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August 8, 2013

Elder Law Section: Engagement in the Legislative Process

by WSBA
Capitol Building in Olympia. Photo by Todd Timmcke.
Learn more about how WSBA’s Elder Law Section participates in the legislative process. 

Capitol Building in Olympia. Photo by Todd Timmcke. What does elder law have to do with the legislative process? More than you might think. Elder law encompasses many areas, including estate and disability planning, trusts, guardianships, probate, healthcare, long-term care planning, Medicare/Medicaid, Social Security, and retirement issues. The WSBA Elder Law Section‘s elected Executive Committee is active in legislation; in fact, legislation is one of the most time-consuming and significant aspects of our work.

Our Executive Committee believes it is important to review and, where appropriate, comment on legislation that may impact our areas of law. However, it can be challenging to keep up with the fast pace of the Legislature. Here’s how our Section handles it:

  • Two Legislative Committee co-chairs are responsible for overseeing our process of reviewing and responding to proposed legislation.
  • When the WSBA refers a bill to the Elder Law Section, the co-chairs briefly review it and then send it out to a pre-arranged list of attorneys — both on our Executive Committee and off — who have agreed to quickly vet and comment on whether the bill is one that pertains to the practice of law or the administration of justice (that is, it meets the requirements of GR 12.1) and whether we should respond in some way. These “vetters” are organized by area of law.
  • If a vetter feels a response is necessary, he or she either writes a note to the co-chairs or drafts a letter that can be sent to the Legislature. (Although, to be honest, one of the co-chairs usually ends up writing the letter.) The note or letter is circulated to the Executive Committee and an email vote is taken. At least 75% of the Executive Committee must agree that the issue relates to or affects the practice of elder law, and at least 75% of the Executive Committee must agree on any position taken on the bill.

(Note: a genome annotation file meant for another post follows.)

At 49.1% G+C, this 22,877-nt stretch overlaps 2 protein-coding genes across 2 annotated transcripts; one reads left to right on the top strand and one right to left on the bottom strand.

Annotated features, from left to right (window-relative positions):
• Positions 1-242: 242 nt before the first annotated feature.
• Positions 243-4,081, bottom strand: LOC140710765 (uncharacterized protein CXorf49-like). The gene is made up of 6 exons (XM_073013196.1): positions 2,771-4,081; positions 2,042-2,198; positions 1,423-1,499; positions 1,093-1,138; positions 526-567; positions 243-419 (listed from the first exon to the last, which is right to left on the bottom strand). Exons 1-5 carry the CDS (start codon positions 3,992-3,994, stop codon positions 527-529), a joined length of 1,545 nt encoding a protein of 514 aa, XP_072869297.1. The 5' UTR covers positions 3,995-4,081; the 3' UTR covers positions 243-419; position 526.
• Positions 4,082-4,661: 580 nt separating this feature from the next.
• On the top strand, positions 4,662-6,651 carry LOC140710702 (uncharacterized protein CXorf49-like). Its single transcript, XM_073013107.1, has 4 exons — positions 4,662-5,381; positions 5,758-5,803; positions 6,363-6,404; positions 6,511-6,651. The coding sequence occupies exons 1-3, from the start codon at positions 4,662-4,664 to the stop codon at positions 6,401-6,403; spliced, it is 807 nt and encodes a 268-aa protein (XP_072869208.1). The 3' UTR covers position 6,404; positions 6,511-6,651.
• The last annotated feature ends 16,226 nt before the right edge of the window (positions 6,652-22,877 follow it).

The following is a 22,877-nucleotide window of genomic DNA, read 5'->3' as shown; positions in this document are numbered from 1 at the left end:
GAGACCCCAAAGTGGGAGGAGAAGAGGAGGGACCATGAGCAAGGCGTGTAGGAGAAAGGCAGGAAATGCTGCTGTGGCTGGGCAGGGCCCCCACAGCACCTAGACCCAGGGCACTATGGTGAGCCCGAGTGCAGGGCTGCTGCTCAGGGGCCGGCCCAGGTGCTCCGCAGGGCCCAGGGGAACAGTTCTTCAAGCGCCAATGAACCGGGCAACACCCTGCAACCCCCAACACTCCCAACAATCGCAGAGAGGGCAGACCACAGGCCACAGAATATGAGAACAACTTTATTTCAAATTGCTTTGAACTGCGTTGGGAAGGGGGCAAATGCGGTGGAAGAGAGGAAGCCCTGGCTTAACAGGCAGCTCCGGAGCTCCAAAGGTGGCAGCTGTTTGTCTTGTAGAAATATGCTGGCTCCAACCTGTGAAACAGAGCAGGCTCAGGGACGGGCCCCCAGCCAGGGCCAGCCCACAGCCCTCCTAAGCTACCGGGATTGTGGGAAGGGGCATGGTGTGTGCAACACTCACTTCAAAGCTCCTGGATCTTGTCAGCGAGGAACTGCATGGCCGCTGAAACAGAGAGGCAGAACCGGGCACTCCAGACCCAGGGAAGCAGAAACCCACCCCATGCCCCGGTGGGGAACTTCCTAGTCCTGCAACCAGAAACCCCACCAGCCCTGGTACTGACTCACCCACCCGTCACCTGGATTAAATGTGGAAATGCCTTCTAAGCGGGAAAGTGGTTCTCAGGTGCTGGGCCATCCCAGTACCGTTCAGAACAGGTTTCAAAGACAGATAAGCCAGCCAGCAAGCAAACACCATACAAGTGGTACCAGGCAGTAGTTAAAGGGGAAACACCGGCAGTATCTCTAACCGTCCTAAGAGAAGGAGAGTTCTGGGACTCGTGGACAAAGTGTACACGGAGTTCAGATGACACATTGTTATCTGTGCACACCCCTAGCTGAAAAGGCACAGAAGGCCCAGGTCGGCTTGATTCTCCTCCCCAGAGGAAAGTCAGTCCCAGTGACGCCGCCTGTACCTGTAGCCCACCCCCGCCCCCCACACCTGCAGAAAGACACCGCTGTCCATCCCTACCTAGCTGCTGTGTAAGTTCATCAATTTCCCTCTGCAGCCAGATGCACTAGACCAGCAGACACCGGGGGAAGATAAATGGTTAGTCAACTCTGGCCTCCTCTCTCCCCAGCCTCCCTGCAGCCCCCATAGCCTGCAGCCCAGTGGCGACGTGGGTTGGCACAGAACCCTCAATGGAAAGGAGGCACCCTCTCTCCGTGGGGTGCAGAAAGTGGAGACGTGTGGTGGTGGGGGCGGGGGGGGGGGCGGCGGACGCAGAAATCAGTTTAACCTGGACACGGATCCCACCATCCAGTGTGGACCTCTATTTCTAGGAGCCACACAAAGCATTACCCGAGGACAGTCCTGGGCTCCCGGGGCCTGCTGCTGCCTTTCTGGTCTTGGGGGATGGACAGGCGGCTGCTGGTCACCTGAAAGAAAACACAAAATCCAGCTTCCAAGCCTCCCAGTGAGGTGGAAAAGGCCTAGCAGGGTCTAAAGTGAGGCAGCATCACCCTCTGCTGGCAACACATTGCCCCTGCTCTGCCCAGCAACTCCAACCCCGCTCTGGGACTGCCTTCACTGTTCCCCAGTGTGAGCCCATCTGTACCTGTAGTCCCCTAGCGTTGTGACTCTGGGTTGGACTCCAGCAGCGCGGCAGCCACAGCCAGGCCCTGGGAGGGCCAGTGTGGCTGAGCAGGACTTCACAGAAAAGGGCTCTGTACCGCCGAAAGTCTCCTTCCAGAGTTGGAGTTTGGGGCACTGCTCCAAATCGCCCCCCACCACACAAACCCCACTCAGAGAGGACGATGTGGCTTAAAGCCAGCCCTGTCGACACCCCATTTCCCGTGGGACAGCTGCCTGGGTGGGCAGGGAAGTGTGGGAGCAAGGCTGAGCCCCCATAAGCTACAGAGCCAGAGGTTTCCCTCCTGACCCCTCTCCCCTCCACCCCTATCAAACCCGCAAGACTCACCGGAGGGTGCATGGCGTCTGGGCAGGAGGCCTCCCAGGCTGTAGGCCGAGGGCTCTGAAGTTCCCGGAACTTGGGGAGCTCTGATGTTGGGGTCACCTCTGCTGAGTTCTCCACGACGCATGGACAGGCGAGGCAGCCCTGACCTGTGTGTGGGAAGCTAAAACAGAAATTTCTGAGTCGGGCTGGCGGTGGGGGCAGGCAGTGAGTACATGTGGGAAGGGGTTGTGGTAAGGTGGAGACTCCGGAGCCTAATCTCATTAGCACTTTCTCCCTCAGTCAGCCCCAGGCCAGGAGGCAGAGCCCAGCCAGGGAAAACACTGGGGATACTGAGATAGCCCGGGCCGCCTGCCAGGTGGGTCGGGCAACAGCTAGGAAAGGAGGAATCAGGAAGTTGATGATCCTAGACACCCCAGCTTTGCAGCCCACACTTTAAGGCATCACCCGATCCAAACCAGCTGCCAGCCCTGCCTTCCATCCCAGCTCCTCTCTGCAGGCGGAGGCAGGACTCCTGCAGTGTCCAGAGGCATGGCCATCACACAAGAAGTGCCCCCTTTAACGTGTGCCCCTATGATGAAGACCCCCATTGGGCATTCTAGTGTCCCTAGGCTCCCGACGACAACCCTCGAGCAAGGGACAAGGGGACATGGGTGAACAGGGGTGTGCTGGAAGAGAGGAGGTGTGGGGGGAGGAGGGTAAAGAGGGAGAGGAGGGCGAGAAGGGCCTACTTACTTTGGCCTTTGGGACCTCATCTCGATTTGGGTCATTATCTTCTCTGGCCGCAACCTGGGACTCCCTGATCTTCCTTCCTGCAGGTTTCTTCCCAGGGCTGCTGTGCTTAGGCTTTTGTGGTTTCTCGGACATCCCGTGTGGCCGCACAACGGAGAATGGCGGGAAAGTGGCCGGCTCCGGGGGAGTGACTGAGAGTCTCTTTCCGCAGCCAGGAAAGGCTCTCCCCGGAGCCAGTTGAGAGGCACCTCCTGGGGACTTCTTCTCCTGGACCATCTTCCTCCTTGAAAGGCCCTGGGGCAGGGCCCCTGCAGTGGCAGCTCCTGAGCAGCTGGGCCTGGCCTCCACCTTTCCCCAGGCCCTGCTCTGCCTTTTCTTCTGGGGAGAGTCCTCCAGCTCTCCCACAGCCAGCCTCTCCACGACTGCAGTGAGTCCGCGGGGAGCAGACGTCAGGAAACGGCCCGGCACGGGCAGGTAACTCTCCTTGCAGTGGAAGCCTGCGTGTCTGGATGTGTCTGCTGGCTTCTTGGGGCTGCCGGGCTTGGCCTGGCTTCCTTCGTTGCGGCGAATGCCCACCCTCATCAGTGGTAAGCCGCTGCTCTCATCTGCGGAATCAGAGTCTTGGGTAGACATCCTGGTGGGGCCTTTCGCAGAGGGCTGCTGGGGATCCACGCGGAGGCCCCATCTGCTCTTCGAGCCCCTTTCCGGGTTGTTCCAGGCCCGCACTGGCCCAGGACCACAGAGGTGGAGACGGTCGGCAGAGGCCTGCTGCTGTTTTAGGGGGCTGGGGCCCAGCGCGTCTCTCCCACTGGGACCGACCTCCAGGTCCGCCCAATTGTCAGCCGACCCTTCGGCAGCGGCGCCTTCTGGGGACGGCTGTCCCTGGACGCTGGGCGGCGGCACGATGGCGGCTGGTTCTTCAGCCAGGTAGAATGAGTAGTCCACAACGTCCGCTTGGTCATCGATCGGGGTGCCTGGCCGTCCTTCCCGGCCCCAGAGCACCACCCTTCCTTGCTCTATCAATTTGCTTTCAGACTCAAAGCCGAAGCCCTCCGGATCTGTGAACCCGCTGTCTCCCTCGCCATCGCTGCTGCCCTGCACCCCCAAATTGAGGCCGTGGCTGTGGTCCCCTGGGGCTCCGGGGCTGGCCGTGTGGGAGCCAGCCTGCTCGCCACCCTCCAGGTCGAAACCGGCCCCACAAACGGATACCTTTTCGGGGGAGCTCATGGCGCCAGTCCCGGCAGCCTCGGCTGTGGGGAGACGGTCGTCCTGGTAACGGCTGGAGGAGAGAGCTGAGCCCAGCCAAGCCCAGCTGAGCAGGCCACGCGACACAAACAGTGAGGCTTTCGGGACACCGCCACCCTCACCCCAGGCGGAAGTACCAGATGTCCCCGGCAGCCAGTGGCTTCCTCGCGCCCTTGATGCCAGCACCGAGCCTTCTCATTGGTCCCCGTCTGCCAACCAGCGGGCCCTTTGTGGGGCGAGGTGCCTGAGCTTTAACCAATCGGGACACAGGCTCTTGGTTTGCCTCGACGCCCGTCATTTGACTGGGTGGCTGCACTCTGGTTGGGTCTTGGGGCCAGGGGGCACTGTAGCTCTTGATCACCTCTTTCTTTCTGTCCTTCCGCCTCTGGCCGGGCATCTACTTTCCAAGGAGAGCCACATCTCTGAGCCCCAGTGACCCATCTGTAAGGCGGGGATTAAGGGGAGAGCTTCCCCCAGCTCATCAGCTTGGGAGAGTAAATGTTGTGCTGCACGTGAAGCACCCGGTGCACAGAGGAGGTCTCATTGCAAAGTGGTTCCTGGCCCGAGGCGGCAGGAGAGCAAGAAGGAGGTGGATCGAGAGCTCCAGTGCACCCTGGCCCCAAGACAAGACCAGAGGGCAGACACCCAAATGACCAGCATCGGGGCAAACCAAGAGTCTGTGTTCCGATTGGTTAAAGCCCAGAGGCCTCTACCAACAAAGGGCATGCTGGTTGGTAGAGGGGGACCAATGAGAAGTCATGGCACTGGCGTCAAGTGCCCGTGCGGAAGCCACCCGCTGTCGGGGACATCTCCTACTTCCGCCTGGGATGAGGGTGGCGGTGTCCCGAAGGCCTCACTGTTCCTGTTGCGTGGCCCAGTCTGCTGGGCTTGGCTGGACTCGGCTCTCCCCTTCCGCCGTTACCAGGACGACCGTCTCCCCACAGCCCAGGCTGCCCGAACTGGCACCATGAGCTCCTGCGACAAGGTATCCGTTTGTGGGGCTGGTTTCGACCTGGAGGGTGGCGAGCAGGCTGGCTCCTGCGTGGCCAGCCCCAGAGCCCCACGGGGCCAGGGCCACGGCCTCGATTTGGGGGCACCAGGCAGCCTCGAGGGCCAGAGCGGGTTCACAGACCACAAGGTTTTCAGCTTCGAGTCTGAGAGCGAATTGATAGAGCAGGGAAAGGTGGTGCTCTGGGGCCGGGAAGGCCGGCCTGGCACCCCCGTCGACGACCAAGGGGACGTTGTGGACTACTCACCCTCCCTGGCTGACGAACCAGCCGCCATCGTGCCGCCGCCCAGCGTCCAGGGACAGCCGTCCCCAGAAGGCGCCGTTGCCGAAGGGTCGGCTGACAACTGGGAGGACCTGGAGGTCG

• If a position is taken, we send key legislators a letter either in support of or in opposition to the bill (unless the position is “neutral”). Often, one of the co-chairs goes to Olympia to testify at the hearing.

The same Section members have been traveling to Olympia for the past few years in order to create continuity with legislators and partisan and nonpartisan staff. The Elder Law Section’s goal is to be an honest broker by educating and informing legislators and staff about the effects that proposed legislation may have in real life. We often work with legislators and staff to make changes to legislation that will make it more effective.

The Elder Law Section has also worked with WSBA’s Legislative Affairs Liaison in recent years to have “bar-sponsored” legislation introduced and passed. For example, we were heavily involved in the passage of legislation and establishment of the Office of Public Guardianship. Also, in 2011, based on recommendations of the Elder Law Guardianship Task Force, the Section obtained Bar-sponsored legislation to amend the guardianship statutes (SHB 1053).

Working on legislation can be exhausting, but very rewarding! To learn more about the Elder Law Section and how you can join, see the Elder Law Section page. To learn more about the WSBA’s role in legislative affairs, see the WSBA Legislative Affairs page.

Elder Law Section

wsba elder law sectionThe Elder Law Section offers opportunities for education and consultation on issues relevant to elder law practice. Occasional seminars are complemented by the Section’s active list serve — an ongoing conversation among members, responding to questions and sharing insights. The Section also offers opportunities for serious exploration of systemic problems identified by members and for policy advocacy on issues relating to the administration of justice.

Learn more about the Elder Law Section.

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